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Proc Natl Acad Sci U S A. Jan 11, 2011; 108(2): 656–661.
Published online Dec 27, 2010. doi:  10.1073/pnas.1013136108
PMCID: PMC3021079
From the Cover

Assembly of nonnative floras along elevational gradients explained by directional ecological filtering


Nonnative species richness typically declines along environmental gradients such as elevation. It is usually assumed that this is because few invaders possess the necessary adaptations to succeed under extreme environmental conditions. Here, we show that nonnative plants reaching high elevations around the world are not highly specialized stress tolerators but species with broad climatic tolerances capable of growing across a wide elevational range. These results contrast with patterns for native species, and they can be explained by the unidirectional expansion of nonnative species from anthropogenic sources at low elevations and the progressive dropping out of species with narrow elevational amplitudes—a process that we call directional ecological filtering. Independent data confirm that climatic generalists have succeeded in colonizing the more extreme environments at higher elevations. These results suggest that invasion resistance is not conferred by extreme conditions at a particular site but determined by pathways of introduction of nonnative species. In the future, increased direct introduction of nonnative species with specialized ecophysiological adaptations to mountain environments could increase the risk of invasion. As well as providing a general explanation for gradients of nonnative species richness and the importance of traits such as phenotypic plasticity for many invasive species, the concept of directional ecological filtering is useful for understanding the initial assembly of some native floras at high elevations and latitudes.

Keywords: altitudinal gradient, dispersal, invasibility, nestedness, Rapoport effect

Several factors are known to shape species richness patterns along elevational gradients, notably energetic constraints on primary productivity and species–area relationships (1, 2). However, these factors are often highly correlated, making it difficult to assign causality, especially because species richness patterns are the result of both contemporary and historical ecological and evolutionary forces. High-elevation floras are typically composed of species with narrow climatic ranges and specialized ecophysiological adaptations to low temperatures, such as low stature, slow growth rates, and freezing resistance (3). Because richness gradients emerge from the overlap of individual species ranges, some authors have generated null models for richness patterns by assuming that species ranges are placed at random within a bounded elevational domain (4, 5). This usually produces a mid-domain effect, with richness peaking at mid-elevations where the overlap of species ranges is greatest. Indeed, such mid-elevation peaks do occur, and at least some of them can be explained by the overlap at ecotones of species adapted to different parts of the gradient (6).

Although there is a long tradition of studies on elevational richness patterns of native species, little is known about similar phenomena in nonnative species. Nearly 1,000 nonnative plant species have been recorded from mountains throughout the world (7), with species richness usually peaking either at low elevations or toward the middle of the elevational range (8). The decline in nonnative plant richness at higher elevations might reflect the same factors thought to determine richness patterns in native species. A key difference, however, is that although richness patterns of native species have developed over thousands to millions of years, those of nonnative species have assembled from an ecologically diverse pool of species dispersed through human agency over, at most, a few hundred years. For this reason, evolutionary factors such as differential rates of speciation (9, 10) may be less relevant for explaining patterns of nonnative species richness than dispersal processes or preadaptation of species to novel abiotic and biotic conditions (11).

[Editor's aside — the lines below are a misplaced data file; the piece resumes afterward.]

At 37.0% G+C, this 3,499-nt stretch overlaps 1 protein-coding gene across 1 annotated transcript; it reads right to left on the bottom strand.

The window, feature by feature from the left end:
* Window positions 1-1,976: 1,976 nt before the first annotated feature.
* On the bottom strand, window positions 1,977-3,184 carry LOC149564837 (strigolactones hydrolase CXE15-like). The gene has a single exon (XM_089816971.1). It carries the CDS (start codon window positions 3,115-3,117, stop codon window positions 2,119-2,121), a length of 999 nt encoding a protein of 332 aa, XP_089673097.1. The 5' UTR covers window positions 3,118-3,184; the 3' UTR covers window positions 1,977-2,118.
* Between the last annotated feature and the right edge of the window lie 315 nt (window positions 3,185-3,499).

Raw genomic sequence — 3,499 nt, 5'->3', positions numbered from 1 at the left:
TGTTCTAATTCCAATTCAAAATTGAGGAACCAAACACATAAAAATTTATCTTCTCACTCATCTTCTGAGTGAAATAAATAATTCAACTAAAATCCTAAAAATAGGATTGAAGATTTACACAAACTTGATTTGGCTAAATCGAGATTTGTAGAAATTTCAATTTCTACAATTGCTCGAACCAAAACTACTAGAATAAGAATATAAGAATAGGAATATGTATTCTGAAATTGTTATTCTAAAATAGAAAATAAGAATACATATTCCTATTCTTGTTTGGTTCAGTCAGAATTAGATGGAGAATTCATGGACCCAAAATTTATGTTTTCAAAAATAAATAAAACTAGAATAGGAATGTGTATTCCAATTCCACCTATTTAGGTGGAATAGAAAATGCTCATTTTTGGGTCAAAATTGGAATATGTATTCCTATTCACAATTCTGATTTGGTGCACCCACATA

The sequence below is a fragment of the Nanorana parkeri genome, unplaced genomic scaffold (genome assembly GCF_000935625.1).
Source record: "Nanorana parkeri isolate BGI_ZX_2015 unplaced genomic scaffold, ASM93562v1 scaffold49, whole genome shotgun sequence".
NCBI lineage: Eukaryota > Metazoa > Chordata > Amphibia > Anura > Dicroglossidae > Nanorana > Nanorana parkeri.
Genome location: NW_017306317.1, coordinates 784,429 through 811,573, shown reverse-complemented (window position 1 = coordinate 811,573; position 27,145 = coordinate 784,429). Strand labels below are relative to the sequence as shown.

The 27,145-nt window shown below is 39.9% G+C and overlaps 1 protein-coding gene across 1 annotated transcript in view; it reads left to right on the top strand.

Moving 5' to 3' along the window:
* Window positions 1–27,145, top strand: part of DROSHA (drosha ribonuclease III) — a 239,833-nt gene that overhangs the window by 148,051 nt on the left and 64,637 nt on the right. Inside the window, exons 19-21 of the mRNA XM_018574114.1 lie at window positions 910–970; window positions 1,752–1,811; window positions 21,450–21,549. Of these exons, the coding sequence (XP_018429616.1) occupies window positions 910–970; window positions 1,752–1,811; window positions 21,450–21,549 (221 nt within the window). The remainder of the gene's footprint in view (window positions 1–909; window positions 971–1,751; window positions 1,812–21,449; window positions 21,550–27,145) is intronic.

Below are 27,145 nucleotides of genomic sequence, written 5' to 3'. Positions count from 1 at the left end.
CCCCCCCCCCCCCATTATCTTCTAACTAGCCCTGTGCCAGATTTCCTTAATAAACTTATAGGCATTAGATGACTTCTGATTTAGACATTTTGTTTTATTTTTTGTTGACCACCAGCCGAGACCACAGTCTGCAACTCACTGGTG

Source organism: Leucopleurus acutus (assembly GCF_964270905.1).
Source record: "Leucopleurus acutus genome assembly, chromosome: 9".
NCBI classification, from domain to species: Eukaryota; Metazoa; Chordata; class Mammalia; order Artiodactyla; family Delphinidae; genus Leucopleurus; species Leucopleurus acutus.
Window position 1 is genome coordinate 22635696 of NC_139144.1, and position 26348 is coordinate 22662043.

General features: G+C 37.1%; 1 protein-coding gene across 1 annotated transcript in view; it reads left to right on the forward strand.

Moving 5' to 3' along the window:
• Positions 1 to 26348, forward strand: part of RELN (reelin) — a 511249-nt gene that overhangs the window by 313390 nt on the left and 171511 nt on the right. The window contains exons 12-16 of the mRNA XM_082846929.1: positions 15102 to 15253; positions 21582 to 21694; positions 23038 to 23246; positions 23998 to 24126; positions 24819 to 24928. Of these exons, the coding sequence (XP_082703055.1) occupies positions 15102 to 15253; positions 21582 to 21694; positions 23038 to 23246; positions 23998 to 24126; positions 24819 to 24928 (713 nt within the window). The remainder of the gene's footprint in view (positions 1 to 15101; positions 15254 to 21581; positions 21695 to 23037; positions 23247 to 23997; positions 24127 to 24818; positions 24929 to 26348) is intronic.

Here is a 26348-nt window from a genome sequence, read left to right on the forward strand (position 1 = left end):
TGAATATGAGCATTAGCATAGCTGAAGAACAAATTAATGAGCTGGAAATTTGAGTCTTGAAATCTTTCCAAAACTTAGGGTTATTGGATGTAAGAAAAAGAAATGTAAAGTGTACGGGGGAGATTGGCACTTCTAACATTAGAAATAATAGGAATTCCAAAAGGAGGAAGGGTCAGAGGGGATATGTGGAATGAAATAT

One reason why it is important to understand the assembly of nonnative species along elevational gradients is that mountain areas, many of them rich in endemic species, remain largely uninvaded (8). The usual explanation is that special adaptations are required to invade extreme environments (8, 1215), making them inherently resistant to invasion (16, 17). Few studies, however, have explicitly quantified invasion patterns along elevational gradients, although such studies could help explain the apparently low invasibility of extreme environments and provide a basis for their future protection. In addition, understanding the assembly of nonnative species along such gradients could provide insights into the processes determining richness patterns in native floras (18).

To reach general conclusions about elevational trends in nonnative plant richness and the factors that determine them, we recorded species richness in transects placed at regular elevational intervals along roads in eight mountain regions including five continents and two oceanic islands. All regions were characterized by a steep climatic gradient spanning, on average, a 10 °C difference in mean annual temperature from bottom to top and a land use gradient from heavily modified lowland to more natural highland habitat. However, several factors differed greatly among regions, including the elevational range, available area, and density of the road network. Our study addressed three core questions. (i) How consistent are elevational richness patterns of nonnative plants around the world? (ii) How are elevational gradients of nonnative plant richness assembled? (iii) Can a common mechanism explain elevational gradients in nonnative plant richness in the various regions?